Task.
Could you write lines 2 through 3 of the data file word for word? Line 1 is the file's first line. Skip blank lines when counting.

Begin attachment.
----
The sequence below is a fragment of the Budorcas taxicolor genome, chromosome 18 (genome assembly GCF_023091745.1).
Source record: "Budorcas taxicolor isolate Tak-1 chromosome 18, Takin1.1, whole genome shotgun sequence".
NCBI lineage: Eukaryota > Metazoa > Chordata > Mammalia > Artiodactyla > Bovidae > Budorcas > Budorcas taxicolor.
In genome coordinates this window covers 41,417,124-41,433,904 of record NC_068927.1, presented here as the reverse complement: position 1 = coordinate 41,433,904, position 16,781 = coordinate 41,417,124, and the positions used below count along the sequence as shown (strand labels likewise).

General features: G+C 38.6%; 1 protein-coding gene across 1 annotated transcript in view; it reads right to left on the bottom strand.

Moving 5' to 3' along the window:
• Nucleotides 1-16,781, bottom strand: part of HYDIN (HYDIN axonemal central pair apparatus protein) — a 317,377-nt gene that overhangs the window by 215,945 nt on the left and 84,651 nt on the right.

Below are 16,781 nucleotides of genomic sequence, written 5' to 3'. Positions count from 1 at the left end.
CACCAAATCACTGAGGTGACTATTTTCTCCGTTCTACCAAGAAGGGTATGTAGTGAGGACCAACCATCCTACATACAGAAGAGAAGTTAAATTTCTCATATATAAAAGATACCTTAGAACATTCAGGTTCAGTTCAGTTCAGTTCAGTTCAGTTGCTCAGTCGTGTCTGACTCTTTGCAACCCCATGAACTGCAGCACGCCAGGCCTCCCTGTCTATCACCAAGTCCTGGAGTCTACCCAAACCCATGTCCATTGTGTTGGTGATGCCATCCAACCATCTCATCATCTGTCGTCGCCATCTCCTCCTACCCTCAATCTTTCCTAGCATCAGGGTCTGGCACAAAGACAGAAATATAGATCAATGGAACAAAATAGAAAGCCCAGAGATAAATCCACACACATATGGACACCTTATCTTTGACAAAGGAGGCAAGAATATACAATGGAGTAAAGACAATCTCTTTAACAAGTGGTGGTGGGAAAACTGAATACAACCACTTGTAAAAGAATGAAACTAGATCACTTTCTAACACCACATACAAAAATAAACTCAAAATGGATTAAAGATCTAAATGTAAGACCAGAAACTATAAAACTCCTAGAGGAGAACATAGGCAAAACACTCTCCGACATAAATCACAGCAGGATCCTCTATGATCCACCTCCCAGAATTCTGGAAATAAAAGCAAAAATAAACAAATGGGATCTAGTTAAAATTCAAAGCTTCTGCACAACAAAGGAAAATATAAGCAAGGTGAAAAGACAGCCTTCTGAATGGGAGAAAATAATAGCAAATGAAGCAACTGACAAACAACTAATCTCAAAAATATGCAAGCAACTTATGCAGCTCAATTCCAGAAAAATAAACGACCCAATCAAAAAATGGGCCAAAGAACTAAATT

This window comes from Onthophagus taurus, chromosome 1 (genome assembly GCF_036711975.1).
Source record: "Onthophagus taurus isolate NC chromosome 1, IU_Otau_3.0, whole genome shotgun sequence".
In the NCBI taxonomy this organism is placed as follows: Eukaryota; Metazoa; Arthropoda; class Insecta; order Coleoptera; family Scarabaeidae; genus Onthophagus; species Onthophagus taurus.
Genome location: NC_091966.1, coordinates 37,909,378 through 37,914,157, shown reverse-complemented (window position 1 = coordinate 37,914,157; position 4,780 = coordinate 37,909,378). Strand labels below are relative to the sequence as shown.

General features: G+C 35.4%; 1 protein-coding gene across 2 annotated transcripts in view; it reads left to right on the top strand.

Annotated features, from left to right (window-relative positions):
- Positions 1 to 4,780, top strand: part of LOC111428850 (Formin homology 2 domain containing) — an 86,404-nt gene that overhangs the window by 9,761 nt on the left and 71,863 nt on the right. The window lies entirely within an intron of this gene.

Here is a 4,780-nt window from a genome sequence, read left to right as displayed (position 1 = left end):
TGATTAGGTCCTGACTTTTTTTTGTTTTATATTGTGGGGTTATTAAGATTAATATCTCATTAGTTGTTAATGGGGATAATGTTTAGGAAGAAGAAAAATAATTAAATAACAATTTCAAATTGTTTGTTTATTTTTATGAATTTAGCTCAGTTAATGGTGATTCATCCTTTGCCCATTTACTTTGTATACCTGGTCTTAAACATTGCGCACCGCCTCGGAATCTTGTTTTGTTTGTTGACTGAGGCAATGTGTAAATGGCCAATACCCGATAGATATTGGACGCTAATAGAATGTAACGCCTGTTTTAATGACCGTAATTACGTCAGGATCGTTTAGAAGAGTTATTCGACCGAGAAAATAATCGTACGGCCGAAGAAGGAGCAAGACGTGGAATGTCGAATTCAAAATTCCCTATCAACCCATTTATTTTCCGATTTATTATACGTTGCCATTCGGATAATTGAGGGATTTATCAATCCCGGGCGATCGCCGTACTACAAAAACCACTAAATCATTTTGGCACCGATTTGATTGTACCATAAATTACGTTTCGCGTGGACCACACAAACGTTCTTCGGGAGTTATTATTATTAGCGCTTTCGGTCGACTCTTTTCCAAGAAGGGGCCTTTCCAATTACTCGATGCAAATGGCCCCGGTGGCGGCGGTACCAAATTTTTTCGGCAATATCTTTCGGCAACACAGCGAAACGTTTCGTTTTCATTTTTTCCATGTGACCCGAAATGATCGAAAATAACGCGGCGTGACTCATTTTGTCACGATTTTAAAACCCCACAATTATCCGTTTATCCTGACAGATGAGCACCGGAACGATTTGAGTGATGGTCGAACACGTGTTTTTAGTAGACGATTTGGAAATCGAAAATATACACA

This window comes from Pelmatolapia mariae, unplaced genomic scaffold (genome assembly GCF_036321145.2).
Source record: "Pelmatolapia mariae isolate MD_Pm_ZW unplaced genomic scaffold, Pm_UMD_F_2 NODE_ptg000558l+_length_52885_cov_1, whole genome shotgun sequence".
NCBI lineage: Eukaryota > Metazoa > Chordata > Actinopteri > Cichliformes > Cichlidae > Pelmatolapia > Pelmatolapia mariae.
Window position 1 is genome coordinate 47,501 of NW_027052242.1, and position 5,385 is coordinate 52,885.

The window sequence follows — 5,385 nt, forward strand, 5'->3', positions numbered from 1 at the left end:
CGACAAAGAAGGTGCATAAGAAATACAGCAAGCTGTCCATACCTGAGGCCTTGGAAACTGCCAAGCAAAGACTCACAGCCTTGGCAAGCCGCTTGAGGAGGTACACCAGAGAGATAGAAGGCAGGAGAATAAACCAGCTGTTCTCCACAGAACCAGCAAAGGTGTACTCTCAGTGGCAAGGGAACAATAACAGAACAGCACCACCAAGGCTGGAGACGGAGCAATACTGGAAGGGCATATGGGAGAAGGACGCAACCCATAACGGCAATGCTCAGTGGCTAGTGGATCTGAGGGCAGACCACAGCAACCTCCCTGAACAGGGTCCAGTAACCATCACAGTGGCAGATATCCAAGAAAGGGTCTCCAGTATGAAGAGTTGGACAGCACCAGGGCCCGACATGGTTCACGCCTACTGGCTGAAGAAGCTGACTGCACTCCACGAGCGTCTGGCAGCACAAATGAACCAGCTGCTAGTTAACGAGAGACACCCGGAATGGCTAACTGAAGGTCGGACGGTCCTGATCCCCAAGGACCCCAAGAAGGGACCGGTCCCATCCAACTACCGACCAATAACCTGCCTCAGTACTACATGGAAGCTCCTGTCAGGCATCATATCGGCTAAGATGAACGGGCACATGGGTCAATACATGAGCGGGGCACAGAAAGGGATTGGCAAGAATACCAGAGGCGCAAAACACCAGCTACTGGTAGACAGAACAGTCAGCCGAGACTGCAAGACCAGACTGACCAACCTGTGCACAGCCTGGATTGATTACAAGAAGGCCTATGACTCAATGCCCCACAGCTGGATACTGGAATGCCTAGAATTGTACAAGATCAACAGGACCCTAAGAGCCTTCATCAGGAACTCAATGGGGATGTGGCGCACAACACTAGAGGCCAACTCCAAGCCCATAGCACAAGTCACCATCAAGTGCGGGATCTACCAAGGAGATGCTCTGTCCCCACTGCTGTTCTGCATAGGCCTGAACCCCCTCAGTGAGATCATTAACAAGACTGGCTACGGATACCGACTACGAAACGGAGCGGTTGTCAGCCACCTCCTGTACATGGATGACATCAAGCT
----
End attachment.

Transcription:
Source record: "Budorcas taxicolor isolate Tak-1 chromosome 18, Takin1.1, whole genome shotgun sequence".
NCBI lineage: Eukaryota > Metazoa > Chordata > Mammalia > Artiodactyla > Bovidae > Budorcas > Budorcas taxicolor.